So Hopefully, you've reached 187.5 kg @ 100 kg, I consider that elite level, if you are natural, and you have the chance to be a 220 kg+ bench presser in the 105-125 kg range. And I really mean that. You just need to have a burning desire to do it, tunnel vision it has to be something that you think about every single day. But you just have to decide if it's worth it or not.

I stopped having that burning desire, when I went to the USA on a student exchange program in 2015. I came there all alone, never worked a real job, never went away from home, just a shock. The contract I've signed said that there was not going to be any work in the first two weeks, while the pools open (I was supposed to be a lifeguard). Well, there was work, and it's an understatement. The owner of the company picked me and my friend to help him for the two weeks, opening pools and passing pool inspections, I was working for 15 hours per day on average, and it was hard work: carrying pool pumps, cleaning the pools, carrying supplies, chlorinating, taking off tiles, gluing new tiles etc. And I was on one, eventually two meals per day during those two weeks. One day we started at 8 am, finished at midnight, and we had to be back at work at 4 am because we were running late with the inspections. Stress + hard work + no sleep + no food = losing 17 kg/37.5 lbs in TWO WEEKS. After those two weeks I was immediately promoted to a supervisor position, and I had some breathing room and started going in the gym. When I left my country, a couple days prior to that I benched 100 kg/225 lbs x 21, on my first workout in the USA, three weeks after arriving I almost failed the second rep with 100 kg. That's when I realized that it's all an illusion. Now I only prepare for the reality of life.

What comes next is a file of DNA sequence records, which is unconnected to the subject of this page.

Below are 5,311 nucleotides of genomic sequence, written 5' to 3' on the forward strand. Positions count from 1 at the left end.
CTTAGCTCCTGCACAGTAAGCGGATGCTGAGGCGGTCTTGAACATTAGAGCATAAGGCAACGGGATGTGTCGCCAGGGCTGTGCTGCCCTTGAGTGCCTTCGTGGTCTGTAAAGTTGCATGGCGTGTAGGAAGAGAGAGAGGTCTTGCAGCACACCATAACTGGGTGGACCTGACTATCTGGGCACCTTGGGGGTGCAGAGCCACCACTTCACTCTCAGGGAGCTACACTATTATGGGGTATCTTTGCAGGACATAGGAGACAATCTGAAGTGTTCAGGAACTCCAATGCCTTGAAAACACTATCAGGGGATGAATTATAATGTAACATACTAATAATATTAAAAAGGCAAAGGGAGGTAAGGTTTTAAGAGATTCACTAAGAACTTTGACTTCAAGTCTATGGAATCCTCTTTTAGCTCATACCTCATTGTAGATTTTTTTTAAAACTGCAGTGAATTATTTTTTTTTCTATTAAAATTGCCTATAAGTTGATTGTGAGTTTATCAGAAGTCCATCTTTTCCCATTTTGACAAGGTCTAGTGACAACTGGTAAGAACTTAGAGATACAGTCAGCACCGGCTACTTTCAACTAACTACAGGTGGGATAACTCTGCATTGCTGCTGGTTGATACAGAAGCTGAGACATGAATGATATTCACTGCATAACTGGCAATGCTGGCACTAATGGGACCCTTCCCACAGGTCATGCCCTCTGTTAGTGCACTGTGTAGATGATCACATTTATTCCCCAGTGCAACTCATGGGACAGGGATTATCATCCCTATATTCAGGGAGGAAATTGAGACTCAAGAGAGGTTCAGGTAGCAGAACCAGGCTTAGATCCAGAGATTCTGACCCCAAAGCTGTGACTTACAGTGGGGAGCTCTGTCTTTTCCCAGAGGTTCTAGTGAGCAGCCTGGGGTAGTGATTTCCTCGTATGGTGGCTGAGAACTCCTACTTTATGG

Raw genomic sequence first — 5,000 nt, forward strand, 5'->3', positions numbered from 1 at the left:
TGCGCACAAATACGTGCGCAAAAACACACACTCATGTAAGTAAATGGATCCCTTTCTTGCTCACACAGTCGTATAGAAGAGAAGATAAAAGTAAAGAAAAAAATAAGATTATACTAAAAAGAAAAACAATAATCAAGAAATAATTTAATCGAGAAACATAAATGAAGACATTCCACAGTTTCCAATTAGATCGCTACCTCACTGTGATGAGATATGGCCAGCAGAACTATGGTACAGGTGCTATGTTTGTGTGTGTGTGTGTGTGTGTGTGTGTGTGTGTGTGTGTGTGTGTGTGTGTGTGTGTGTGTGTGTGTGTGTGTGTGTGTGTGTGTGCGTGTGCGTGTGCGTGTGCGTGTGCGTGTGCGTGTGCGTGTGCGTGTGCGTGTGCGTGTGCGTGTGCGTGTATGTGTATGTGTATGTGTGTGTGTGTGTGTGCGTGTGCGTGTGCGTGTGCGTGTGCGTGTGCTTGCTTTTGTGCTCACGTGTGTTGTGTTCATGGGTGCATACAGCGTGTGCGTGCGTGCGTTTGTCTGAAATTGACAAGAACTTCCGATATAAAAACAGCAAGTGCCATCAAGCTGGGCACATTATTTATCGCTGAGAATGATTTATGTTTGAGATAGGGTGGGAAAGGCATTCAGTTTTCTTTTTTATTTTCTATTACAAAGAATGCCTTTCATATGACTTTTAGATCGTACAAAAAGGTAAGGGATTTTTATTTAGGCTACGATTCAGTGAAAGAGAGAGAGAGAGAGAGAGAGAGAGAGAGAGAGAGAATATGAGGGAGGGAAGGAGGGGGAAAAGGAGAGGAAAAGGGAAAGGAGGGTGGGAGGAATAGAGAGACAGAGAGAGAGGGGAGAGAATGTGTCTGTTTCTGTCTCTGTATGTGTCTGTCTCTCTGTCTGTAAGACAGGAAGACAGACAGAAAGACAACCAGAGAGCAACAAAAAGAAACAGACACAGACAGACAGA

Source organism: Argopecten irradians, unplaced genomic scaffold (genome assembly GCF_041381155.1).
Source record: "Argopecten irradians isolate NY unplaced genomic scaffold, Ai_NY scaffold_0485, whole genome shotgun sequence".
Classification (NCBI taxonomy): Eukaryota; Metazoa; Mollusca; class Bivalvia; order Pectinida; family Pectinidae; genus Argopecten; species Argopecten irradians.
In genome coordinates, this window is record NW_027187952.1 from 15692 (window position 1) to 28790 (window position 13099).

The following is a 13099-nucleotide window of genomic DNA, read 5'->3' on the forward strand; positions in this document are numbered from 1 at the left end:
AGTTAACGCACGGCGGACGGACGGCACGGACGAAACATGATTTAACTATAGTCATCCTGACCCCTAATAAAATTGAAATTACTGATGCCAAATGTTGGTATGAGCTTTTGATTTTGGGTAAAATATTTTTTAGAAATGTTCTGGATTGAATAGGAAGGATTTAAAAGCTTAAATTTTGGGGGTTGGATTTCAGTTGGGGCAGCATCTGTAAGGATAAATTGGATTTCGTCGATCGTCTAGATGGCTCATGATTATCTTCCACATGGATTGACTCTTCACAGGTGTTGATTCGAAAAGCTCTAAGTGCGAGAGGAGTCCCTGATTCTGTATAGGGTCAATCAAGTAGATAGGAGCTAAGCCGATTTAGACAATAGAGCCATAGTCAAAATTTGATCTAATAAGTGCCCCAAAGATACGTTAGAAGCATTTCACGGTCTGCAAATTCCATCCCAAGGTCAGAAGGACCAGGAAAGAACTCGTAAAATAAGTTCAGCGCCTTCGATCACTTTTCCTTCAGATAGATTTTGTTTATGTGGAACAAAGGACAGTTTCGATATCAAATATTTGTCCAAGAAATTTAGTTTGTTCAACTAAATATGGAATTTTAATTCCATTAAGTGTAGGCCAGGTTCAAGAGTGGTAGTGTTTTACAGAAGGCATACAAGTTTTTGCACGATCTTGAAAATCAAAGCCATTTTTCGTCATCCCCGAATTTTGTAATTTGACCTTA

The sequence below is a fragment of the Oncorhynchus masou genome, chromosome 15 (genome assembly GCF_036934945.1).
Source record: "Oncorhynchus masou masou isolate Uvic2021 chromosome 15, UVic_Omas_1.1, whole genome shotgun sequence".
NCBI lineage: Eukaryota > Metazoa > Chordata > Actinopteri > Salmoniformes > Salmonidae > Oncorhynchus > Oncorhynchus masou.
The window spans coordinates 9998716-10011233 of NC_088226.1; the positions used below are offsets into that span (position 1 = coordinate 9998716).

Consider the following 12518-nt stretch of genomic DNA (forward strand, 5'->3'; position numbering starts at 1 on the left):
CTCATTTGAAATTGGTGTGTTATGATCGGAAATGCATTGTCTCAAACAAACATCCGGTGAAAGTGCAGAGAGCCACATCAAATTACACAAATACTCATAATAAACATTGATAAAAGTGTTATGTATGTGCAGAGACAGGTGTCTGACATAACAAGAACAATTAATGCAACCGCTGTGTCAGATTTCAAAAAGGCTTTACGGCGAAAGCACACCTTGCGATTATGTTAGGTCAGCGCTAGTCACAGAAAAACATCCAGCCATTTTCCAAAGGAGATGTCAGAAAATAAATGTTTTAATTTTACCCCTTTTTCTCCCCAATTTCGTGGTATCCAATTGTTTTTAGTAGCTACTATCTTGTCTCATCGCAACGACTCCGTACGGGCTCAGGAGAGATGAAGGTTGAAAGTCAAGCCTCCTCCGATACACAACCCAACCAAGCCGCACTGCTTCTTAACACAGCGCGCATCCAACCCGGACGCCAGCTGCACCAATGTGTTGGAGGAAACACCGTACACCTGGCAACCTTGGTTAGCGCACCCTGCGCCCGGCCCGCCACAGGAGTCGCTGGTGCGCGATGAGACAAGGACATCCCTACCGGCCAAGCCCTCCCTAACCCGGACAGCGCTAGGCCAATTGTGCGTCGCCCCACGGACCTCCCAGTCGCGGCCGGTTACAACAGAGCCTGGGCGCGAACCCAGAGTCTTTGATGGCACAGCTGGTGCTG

I hope you enjoyed the blog post, haha :D 



 

The internet has a strange way of making you reply when you say you arent going to doesnt it?😬

Edited by KapMan
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Climber028
13 minutes ago, KapMan said:

The internet has a strange lf making you reply when you say you arent going to doesnt it?😬

Can't be the internet,  it's just genetics 

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Aleksandar Milosevic

To my credit, I resisted the urge a couple of times, before succumbing :) 

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Hopefully
On 1/22/2019 at 2:18 PM, Tommy J. said:

In closing, dont compare your lifts yet to that guy. Work hard at moving up the ladder instead. Then later when things start coming together, hone in on beating that mf’er!

yeah, genetics are great. But a fighting spirit and sheer determination are way cooler.

So here's the deal, I thought I'd respond when I had the time to do so. Unfortunately it seems that never happens so it is what it is. 

All in all so yes, it is a good hallmark of a very good bench, or elite if you want. I agree with you. I realize it's a high level and I never wanted to sound arrogant about it, just that my sights at the time were aimed so high that in my mind winning was all that were good enough.